Q&A on Emerging Tech: Analyzing the Voice of Your Customer
Making the most of the 80 percent of data stored as text is the job of this increasing popular technology.
- By James E. Powell
- September 29, 2010
With so much customer data tucked away in social media sites or in large text fields -- think customer feedback stored in your CRM system -- how can an enterprise get to the data and mine its value? The answer may be in the emerging field of text analytics. Chris Jones has been helping companies implement data warehouses, Web analytics, and text analytics systems for over 15 years.
During the past four years, his focus has been in the area of text analytics; using these tools to help companies improve the customer experience. He has made presentations on the topic at conferences such as TDWI, SSPA, TSIA, Customer Feedback Week, and the Text Analytics summit. He will be speaking at TDWI's World Conference in Orlando we turned to him to learn more about how this technology can empower BI professionals and boost the quality of their decisions.
BI This Week: I hear a lot about "voice of the customer" lately, but what does that really mean?
Chris Jones: Voice of the customer is as much about the culture of your company as it is about the technology. Companies used to talk about being data driven, using data to make informed business decisions: now they are talking about customer experience and voice of the customer. These means not only looking at how many widgets you sold last quarter, but what do your end customers feel about those widgets? What features do they love and which ones do they struggle with?
What is text analytics and what benefits does it offer my enterprise?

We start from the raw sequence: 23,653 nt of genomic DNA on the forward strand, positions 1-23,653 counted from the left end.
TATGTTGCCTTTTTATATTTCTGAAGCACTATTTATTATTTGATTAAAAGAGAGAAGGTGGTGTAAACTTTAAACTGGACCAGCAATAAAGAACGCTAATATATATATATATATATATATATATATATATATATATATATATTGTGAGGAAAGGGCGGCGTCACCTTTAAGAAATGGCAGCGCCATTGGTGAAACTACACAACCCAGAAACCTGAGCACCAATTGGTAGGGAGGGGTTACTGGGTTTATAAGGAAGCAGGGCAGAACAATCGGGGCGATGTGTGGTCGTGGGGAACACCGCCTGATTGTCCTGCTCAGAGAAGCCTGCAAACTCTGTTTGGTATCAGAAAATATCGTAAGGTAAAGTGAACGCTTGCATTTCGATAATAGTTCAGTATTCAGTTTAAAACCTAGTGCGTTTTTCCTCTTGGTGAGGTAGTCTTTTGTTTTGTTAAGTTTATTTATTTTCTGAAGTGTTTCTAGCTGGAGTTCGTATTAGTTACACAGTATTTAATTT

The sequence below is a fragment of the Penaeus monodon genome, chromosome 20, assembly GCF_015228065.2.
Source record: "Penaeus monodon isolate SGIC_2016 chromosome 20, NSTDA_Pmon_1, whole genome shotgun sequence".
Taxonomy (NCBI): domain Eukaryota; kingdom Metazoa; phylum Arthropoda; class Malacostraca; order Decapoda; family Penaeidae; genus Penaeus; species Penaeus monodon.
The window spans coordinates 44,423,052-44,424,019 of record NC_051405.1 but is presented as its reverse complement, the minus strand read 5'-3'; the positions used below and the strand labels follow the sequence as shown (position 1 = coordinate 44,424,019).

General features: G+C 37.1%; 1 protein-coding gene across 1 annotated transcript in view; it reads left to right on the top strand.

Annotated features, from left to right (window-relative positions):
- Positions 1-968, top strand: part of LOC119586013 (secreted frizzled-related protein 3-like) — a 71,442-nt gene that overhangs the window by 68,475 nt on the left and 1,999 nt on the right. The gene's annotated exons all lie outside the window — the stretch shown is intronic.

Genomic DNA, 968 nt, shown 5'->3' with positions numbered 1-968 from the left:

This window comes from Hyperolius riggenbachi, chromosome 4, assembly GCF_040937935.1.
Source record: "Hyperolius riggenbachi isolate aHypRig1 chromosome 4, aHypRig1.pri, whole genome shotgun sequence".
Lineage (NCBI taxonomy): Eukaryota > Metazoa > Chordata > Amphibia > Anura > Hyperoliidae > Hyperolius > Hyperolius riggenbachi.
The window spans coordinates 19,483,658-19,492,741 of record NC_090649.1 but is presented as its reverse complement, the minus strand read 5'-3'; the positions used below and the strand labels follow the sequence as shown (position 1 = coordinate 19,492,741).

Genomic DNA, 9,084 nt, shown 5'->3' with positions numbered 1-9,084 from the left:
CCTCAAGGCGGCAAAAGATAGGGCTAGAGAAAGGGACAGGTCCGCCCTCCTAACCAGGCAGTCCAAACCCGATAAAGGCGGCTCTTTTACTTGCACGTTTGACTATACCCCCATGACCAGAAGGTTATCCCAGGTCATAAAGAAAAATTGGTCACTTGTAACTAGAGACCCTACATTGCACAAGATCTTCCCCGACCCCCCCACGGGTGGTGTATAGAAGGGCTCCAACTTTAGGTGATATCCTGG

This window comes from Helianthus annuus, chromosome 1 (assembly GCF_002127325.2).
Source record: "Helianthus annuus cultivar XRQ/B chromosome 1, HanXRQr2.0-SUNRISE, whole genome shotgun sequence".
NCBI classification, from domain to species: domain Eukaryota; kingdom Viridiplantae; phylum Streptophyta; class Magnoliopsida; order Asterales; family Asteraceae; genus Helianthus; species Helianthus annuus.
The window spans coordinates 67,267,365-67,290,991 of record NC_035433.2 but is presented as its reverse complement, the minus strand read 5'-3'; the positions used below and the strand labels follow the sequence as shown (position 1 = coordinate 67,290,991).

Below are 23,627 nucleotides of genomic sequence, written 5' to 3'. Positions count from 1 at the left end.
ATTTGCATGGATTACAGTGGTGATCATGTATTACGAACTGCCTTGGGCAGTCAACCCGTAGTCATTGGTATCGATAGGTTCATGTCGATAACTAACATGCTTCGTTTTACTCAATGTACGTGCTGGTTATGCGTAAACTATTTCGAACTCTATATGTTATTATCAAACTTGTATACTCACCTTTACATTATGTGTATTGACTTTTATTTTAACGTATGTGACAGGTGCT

I try to think about text analytics as having three parts. 1) Using computers to do what we learned how to do in fifth grade -- namely, break down a sentence into its parts, understand the nouns, verbs, adjectives, prepositions, and who did what to whom. 2) Being able to categorize or group sentences into meaningful categories or hierarchies which are using to the enterprise. 3) Understanding the tone or sentiment of those sentences. Text analytics is a great tool for analyzing the voice of the customer.
How do text analytics projects impact DW/BI teams? How will it change how BI professionals (end users) do their job?
Data warehousing professionals have spoken for a long time about how 80 percent of their data is unstructured and stored in text, memo, blob, and clob fields, but all of our reports are based on the other 20 percent.
In many cases, the DW will become the primary source for text analytics tools as well as the main target of the analytics you perform. Just as companies use data mining to pull a set of customer data from the DW, build a model, score the customers, then load that score back into the DW, text analytics tools will be used on that voice-of-the-customer data (among other sources). Many of the tools include reporting tools, but the most value to the enterprise comes when we link the categories data back to all the structured data we report on today.
What data should I analyze with text analytics? What data isn't suited to this technology?